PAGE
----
Now You Can Hold a Candle to Headhouse Square

0

Holiday season habitués in Philadelphia are no doubt familiar with the annual South Street Headhouse District’s Winter Wonderland tree lighting ceremony and visit from the North Pole’s jolliest resident.

But this year, there will be a new addition to the Christmas-y festivities being held on Dec. 6: a menorah lighting.

For the first time, the annual wintery occurrence will become “a little bit more inclusive” and celebrate the first night of Chanukah as part of its schedule of events, said the district’s assistant director, Bill Arrowood.

The first night of the holiday fell on a “calendar sweet spot” as far as planning for the Winter Wonderland went, so it made sense to add in a celebration of the Festival of Lights, Arrowood elaborated.


“Our tree lighting, which is our annual event, happened to fall on the first night of Chanukah, so it made sense that this would be a good time to start this tradition,” Arrowood explained, adding he is “excited” to be able to begin the lighting this year.

He is planning for the menorah lighting to become an annual event, even if the dates of the holiday do not coincide with the tree lighting.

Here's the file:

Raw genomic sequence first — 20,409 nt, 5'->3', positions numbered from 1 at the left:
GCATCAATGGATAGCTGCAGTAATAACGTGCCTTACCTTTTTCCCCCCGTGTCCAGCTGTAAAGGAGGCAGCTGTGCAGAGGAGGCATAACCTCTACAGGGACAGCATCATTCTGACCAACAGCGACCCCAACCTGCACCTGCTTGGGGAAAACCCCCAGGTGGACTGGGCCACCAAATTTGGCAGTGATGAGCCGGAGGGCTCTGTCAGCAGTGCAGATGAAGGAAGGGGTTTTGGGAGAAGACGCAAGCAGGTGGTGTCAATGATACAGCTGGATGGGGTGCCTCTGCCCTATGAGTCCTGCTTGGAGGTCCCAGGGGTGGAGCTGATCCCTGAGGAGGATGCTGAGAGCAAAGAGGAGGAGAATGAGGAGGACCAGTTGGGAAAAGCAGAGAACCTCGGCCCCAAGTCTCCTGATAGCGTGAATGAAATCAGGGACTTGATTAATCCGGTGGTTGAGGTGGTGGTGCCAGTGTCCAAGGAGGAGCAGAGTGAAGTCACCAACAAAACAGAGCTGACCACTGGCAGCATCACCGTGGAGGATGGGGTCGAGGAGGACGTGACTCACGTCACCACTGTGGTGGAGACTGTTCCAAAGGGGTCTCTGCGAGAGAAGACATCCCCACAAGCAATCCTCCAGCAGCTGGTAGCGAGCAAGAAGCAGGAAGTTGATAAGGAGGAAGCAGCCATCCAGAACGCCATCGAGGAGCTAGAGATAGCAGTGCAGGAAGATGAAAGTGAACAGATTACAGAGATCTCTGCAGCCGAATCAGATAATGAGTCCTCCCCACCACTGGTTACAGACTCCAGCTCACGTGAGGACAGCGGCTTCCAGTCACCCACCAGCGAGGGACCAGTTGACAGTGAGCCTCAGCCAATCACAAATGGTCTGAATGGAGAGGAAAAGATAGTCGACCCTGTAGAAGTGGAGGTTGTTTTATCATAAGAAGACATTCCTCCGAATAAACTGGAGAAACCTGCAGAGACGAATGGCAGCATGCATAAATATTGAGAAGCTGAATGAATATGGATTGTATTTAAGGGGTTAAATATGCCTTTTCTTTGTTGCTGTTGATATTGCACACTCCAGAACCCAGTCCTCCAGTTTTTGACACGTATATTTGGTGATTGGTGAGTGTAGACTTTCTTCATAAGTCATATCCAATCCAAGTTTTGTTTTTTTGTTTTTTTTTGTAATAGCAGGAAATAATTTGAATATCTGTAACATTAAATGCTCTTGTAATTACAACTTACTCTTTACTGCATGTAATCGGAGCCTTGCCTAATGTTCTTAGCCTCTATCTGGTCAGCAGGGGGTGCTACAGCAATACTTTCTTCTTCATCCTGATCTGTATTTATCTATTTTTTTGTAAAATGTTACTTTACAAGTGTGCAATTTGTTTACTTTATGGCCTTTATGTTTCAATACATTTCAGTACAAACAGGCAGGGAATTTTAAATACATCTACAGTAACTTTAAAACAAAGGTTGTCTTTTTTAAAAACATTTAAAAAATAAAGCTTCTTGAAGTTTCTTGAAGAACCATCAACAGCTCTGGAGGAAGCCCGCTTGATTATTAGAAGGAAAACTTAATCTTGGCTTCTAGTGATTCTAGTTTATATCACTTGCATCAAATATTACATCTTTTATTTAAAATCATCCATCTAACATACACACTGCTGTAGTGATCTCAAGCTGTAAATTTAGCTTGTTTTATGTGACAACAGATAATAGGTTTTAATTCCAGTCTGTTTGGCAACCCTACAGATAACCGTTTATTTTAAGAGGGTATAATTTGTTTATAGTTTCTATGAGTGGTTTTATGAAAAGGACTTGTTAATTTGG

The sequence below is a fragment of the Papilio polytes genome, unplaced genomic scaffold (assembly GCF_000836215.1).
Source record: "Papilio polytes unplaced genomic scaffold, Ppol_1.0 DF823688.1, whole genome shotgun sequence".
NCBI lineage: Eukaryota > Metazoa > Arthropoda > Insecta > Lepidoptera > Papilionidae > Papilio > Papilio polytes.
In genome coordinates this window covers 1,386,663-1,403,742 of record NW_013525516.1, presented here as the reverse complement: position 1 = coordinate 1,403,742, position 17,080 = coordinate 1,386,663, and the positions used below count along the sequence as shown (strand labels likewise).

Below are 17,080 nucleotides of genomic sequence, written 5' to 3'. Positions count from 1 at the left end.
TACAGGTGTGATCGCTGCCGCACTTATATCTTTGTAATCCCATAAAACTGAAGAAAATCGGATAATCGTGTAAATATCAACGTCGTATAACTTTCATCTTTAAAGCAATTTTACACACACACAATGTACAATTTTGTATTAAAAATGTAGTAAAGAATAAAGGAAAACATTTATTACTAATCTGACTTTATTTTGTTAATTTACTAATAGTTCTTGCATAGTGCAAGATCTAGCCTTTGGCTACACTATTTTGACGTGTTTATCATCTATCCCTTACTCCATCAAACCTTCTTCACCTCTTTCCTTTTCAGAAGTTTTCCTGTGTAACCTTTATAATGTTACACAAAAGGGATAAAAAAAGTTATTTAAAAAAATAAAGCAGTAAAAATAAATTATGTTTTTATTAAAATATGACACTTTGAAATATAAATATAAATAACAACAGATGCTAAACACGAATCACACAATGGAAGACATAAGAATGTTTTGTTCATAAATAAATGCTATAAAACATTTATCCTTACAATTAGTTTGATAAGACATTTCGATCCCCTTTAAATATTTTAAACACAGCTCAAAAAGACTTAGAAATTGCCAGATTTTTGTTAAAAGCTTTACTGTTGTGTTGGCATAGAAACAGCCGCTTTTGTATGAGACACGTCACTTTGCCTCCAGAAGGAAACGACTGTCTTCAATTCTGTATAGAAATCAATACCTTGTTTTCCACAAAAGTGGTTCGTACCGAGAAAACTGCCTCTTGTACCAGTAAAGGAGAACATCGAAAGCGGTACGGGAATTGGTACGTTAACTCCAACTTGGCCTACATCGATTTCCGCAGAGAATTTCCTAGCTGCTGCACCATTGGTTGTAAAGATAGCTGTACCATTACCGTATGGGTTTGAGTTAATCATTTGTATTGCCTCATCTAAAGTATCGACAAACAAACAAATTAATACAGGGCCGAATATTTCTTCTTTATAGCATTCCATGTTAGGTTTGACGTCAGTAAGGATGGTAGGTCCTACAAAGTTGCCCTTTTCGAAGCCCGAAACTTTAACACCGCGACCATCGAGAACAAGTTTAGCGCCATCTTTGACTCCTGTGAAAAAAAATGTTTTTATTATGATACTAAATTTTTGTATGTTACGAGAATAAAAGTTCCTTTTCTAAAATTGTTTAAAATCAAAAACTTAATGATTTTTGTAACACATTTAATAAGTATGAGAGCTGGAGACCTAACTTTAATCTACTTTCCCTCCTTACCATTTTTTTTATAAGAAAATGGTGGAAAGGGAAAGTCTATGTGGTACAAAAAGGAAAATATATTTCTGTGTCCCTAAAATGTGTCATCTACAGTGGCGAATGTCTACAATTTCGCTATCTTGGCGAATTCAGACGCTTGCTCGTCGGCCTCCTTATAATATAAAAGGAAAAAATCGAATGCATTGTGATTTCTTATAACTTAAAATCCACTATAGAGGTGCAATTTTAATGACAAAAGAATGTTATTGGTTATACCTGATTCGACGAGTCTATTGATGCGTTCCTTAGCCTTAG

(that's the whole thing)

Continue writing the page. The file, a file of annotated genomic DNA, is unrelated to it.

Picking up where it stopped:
Previously, they had not done a menorah lighting because he feared it would be “lost in the shuffle” among other holiday-related events during the month. This year, though, the timing was too good to pass up.

A Chanukah celebration dovetailed with what the district’s planning committee had already laid out for events at the Shambles — incorporating a menorah lighting “worked out brilliantly,” he said.

The four-foot-tall menorah will be up seven feet in the air, making it easily seen in the Lombard Street Fountain area, right across from where the Christmas tree lighting takes place.
It will be lit for all eight nights of the holiday.

Arrowood reached out to Lubavitch of Center City, whose Rabbi Yochonon Goldman agreed to come on board and lead the service.

“I think it’s wonderful that they are reaching out to the Jewish community and providing a menorah lighting ceremony for the neighborhood,” Rabbi Goldman said. “They’re trying to be more inclusive and respectful of the Jewish community, and I applaud them for that and want to support that because I think it’s a beautiful gesture. I think the Jewish neighborhoods will very much appreciate it.”

He added the service will probably be on the shorter side, but its messages will last throughout the first night — and the following seven after that.

“We hope to bring a message of hope and light, which is what Chanukah is all about,” he said. “It’s an opportunity for Jewish neighbors to be able to socialize and meet each other and celebrate Chanukah publicly in this neighborhood-sponsored event, which I’m looking forward to.”

The menorah-lighting service will start at 4:30 p.m. while the whole day’s events run from 3 p.m. to 7 p.m.

Contact: [email protected]; 215-832-0740

LEAVE A REPLY

Please enter your comment!
Please enter your name here